Food

New Brunch Hub on Katipunan Guarantees a Good Meal Post-Drinking

It's shawarma rice all day.
IMAGE SASHA LIM UY
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A brunch invitation from Chef Francis Lim feels a dream. It’s not because the food will most likely be too good to be true—the seasoned chef has, through the years, proven his mettle—but Francis Lim is the hype man/chef behind the kitchens of nocturnal millennial watering hole Tipple & Slaw and the haven for enduring Gen-Xers, the recently reopened Xymaca. He usually wakes up at noon and that's with prodding.

But at 9:30 a.m., the partying chef was already at the premises, apron and burners on. Tipple Café, the naturally lit, flowers-on-the-table departure from the smoky dark halls of the usual Tipple brand, is equal parts industrial and graceful. The large kitchen takes a third of the space, leaving the L-shaped dining area to absorb maximum sunlight. Occupying a two-level corner at Katipunan’s container van complex The Pop Up, the ground floor is made up for brunch while the bar is contained to the second floor—his attempt to separate the drinking crowd from the dining. 

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Photo by SASHA LIM UY.
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The menu is the same, wherever you sit or whatever time you go, however. Lim’s famous shawarma rice can be enjoyed any time of the day—whether it’s with a few bottles of beer or during the wee hours of the day when you’re nursing a headache.

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The new menu is a mix of brunch and bar. The chef brings out his signatures: the shawarma rice, of course, and the fried chicken, of which he’s had many variations through the years (from the original Tipple & Slaw to the Birdhouse franchise with the Relish Group). The Katipunan Fried Chicken, or K.F.C., is an old favorite, large pieces of sweet and salty chicken encased in a golden crust and paired with chunky mashed potatoes and chicken rice—as rustic as it is reliable. Lim takes a decidedly more modern turn in the Boneless Peri Chicken, a juicy thing of beauty, patiently marinated in homemade peri-peri sauce and flanked by sheets of addictive chicken skin. It’s hard to argue which one is better.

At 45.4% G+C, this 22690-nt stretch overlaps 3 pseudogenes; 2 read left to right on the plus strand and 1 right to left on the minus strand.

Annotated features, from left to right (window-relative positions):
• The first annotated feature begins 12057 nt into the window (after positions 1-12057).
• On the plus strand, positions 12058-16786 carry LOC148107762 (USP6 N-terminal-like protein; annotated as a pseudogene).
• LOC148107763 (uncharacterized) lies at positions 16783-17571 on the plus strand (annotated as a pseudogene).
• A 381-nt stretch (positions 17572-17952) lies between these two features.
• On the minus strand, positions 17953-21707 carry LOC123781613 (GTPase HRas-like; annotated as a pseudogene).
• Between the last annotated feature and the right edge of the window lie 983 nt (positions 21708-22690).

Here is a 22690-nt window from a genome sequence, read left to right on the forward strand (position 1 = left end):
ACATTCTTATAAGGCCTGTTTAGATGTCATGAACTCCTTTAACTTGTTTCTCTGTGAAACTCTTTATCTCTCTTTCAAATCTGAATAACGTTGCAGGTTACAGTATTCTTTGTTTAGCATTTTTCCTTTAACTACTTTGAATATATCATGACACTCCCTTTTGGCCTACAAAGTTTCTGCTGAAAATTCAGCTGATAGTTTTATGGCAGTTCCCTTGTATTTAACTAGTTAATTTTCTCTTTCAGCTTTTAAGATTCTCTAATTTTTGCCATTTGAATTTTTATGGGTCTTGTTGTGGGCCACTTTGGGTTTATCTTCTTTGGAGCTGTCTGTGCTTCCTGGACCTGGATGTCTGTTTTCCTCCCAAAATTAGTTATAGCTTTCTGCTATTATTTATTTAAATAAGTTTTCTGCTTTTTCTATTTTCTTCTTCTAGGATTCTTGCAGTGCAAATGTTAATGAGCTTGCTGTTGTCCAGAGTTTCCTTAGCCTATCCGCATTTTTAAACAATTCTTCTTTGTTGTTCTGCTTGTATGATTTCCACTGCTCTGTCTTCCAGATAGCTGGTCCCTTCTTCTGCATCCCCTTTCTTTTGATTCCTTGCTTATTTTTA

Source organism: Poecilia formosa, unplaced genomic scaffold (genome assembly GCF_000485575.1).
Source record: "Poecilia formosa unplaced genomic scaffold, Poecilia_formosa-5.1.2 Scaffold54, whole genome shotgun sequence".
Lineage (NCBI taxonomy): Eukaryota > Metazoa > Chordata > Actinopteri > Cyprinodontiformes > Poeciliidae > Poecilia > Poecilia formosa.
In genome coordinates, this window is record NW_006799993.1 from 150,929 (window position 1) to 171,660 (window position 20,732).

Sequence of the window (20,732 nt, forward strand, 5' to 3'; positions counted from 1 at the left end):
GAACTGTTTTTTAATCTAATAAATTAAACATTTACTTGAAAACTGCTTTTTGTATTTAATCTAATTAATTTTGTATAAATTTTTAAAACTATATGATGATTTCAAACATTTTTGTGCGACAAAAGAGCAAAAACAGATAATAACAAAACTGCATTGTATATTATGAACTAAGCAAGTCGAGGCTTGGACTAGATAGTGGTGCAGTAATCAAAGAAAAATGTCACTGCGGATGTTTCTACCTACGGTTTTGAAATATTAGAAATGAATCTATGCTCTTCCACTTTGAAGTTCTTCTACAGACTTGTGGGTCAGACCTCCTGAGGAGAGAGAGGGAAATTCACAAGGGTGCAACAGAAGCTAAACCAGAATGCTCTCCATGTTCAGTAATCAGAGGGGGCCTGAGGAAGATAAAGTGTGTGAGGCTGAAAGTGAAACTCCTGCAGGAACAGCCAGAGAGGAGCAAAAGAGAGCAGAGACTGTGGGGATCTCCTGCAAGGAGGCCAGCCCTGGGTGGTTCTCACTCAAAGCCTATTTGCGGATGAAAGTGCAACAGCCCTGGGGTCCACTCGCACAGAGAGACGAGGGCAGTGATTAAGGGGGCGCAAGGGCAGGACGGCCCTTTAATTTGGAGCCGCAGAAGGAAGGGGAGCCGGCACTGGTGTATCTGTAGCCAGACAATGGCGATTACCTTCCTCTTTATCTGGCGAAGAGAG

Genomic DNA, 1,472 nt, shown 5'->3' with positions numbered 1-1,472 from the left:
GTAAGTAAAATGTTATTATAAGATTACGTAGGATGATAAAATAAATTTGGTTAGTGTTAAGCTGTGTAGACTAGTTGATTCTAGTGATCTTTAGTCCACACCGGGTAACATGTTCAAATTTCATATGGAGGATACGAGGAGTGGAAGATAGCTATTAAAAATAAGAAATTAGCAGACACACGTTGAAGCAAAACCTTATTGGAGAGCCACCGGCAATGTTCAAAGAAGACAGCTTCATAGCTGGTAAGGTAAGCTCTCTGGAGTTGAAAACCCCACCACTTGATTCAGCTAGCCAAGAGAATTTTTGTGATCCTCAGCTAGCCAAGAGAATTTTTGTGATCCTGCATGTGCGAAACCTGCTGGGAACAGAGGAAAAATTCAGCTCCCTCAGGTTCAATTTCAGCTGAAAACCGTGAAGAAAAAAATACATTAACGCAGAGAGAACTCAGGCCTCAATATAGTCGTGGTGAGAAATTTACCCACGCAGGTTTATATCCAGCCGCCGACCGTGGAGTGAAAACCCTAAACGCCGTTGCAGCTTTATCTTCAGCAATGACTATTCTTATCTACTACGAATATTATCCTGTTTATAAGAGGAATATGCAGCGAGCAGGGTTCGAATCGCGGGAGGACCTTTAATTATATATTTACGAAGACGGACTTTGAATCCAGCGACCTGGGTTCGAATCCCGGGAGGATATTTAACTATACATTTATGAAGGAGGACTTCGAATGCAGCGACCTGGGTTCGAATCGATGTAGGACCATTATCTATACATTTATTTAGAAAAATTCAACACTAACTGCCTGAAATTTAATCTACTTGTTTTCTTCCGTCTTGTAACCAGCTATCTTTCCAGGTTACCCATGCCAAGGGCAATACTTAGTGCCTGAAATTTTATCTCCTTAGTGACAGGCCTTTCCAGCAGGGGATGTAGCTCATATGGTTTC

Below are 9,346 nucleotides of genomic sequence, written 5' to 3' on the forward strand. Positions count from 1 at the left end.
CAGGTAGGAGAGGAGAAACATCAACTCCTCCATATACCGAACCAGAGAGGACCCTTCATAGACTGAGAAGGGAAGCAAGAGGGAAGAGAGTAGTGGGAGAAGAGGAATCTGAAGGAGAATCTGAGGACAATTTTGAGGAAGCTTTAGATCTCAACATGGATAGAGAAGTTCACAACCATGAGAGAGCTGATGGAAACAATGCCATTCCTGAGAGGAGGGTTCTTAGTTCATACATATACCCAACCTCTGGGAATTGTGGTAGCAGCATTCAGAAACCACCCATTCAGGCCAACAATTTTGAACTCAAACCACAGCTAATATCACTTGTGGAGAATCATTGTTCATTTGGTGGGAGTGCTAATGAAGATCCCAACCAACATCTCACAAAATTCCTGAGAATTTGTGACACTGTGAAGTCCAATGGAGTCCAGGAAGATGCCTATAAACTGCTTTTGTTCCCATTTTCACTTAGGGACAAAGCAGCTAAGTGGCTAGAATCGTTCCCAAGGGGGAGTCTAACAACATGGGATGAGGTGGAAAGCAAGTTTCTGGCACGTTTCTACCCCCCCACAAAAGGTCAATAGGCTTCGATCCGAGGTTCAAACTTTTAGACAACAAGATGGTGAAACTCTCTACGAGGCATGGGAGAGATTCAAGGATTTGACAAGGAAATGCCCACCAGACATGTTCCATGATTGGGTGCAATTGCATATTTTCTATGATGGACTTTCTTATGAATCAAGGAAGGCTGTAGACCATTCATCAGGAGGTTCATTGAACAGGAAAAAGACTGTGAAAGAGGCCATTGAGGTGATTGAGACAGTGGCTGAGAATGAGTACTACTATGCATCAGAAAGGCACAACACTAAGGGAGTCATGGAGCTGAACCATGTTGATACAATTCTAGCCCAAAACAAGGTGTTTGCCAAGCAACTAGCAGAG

Photo by SASHA LIM UY.
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Photo by SASHA LIM UY.

Photo by SASHA LIM UY.
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It’s not the most conventional brunch. There is elote as well as an eggplant salad—which are all excellent options for those who want to stretch their imagination beyond bacon and eggs. He has also come up with a garlic baby squid dish: the squids are as tiny as thumb tacks—and, for a second, it feels almost cruel to eat them, but the salty rich flavors are compelling, especially over a bowl of steaming hot white rice (an extra order).

Photo by SASHA LIM UY.
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Photo by SASHA LIM UY.

Photo by SASHA LIM UY.
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Photo by SASHA LIM UY.

Photo by SASHA LIM UY.
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The brunchiest of the bunch is the Steak Rice, a kind of play on steak and eggs where the usual limp breakfast meat is replaced by generous pieces of sliced hanging tender, a lean cut cooked to a perfect medium rare to guarantee a tender bite. Served in a bowl, the steak comes with umami rice, torched egg yolk, and homemade furikake. There are poke bowls, too, reflective of whatever fish is fresh from the market, but the tuna is an event, should you be able to catch it: fresh and juicy with aioli and roe, and perfect proportions of rice.

By 11 a.m., brunch is over. Ordinarily, Lim's day would just be starting right now, but it's a good thing he's woken up to the realization that morning people need his food too.

Tipple Cafe and Tipple & Slaw are at Pop Up, Katipunan, Quezon City; 11 a.m. to 2 a.m.

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About The Author
Sasha Lim Uy
Managing Editor, EsquireMag.ph
Sasha eats to live and lives to eat. For five years, she handled SPOT.ph's food section and edited the last two installments of its Top 10 Food books. She also recently participated at the Madrid Fusion Manila as curator.
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